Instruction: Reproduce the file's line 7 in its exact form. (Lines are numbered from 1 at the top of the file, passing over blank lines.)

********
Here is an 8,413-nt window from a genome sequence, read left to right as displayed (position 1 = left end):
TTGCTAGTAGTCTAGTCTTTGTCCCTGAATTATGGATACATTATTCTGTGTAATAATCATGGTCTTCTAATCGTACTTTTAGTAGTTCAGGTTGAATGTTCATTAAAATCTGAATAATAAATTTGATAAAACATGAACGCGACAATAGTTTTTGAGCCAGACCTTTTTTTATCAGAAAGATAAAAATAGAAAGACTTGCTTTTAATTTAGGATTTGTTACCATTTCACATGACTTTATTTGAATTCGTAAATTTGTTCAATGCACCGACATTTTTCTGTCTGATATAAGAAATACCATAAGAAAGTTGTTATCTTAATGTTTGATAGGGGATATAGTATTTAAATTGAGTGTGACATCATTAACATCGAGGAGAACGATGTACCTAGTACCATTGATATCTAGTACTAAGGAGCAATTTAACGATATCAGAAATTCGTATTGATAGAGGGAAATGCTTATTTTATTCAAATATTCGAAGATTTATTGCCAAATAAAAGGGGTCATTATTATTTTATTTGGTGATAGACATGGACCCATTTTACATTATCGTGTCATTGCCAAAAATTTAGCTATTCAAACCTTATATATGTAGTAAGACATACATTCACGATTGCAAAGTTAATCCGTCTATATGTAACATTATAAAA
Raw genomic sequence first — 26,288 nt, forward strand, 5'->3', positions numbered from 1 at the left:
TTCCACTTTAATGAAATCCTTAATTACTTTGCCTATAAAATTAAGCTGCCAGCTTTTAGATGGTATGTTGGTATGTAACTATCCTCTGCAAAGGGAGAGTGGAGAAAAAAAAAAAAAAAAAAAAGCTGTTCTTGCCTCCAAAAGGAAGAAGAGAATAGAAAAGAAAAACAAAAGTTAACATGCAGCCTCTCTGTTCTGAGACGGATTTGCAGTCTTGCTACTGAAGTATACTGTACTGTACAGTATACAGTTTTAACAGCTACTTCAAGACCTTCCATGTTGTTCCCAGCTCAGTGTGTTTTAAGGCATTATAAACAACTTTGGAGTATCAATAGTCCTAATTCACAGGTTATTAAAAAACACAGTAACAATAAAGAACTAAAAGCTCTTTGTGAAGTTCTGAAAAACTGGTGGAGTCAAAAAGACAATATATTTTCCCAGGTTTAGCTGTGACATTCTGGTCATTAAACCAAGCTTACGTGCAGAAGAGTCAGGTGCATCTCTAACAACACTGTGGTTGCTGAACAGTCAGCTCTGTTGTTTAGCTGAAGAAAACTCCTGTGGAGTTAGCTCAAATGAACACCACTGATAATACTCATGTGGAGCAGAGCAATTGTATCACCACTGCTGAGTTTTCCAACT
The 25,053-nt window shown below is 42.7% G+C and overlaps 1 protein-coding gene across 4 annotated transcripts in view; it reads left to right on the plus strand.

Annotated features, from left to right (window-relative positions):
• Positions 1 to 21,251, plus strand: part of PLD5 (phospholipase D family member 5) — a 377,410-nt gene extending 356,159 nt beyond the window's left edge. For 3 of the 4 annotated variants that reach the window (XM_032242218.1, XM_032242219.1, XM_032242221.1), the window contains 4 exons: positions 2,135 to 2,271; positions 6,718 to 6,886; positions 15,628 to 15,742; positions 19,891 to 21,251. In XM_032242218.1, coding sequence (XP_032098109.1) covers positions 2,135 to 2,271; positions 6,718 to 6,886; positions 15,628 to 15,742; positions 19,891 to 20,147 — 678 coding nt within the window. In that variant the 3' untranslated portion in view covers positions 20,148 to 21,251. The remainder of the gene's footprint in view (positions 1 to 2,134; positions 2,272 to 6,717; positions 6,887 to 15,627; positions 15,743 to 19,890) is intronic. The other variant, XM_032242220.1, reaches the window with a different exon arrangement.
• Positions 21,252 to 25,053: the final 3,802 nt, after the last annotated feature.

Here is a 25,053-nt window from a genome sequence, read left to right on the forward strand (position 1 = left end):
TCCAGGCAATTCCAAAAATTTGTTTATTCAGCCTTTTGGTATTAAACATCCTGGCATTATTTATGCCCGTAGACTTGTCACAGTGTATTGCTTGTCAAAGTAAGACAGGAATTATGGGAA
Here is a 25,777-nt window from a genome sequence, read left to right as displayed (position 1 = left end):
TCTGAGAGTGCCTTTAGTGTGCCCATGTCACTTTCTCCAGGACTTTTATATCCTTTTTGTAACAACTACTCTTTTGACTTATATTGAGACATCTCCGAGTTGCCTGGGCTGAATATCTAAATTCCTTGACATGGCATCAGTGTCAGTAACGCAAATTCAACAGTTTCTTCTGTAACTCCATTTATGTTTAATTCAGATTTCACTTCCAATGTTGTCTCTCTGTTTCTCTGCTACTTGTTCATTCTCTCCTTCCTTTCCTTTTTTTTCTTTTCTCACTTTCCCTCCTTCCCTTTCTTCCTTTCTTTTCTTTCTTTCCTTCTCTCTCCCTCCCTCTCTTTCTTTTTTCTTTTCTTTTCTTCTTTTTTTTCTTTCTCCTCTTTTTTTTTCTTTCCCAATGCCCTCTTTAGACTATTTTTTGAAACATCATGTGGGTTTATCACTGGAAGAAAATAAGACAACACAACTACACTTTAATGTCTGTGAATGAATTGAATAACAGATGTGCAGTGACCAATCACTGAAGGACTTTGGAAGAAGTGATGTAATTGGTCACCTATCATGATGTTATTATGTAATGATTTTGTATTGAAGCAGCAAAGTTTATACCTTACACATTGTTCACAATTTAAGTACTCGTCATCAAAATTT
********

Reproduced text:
• Positions 1 to 21,251, plus strand: part of PLD5 (phospholipase D family member 5) — a 377,410-nt gene extending 356,159 nt beyond the window's left edge. For 3 of the 4 annotated variants that reach the window (XM_032242218.1, XM_032242219.1, XM_032242221.1), the window contains 4 exons: positions 2,135 to 2,271; positions 6,718 to 6,886; positions 15,628 to 15,742; positions 19,891 to 21,251. In XM_032242218.1, coding sequence (XP_032098109.1) covers positions 2,135 to 2,271; positions 6,718 to 6,886; positions 15,628 to 15,742; positions 19,891 to 20,147 — 678 coding nt within the window. In that variant the 3' untranslated portion in view covers positions 20,148 to 21,251. The remainder of the gene's footprint in view (positions 1 to 2,134; positions 2,272 to 6,717; positions 6,887 to 15,627; positions 15,743 to 19,890) is intronic. The other variant, XM_032242220.1, reaches the window with a different exon arrangement.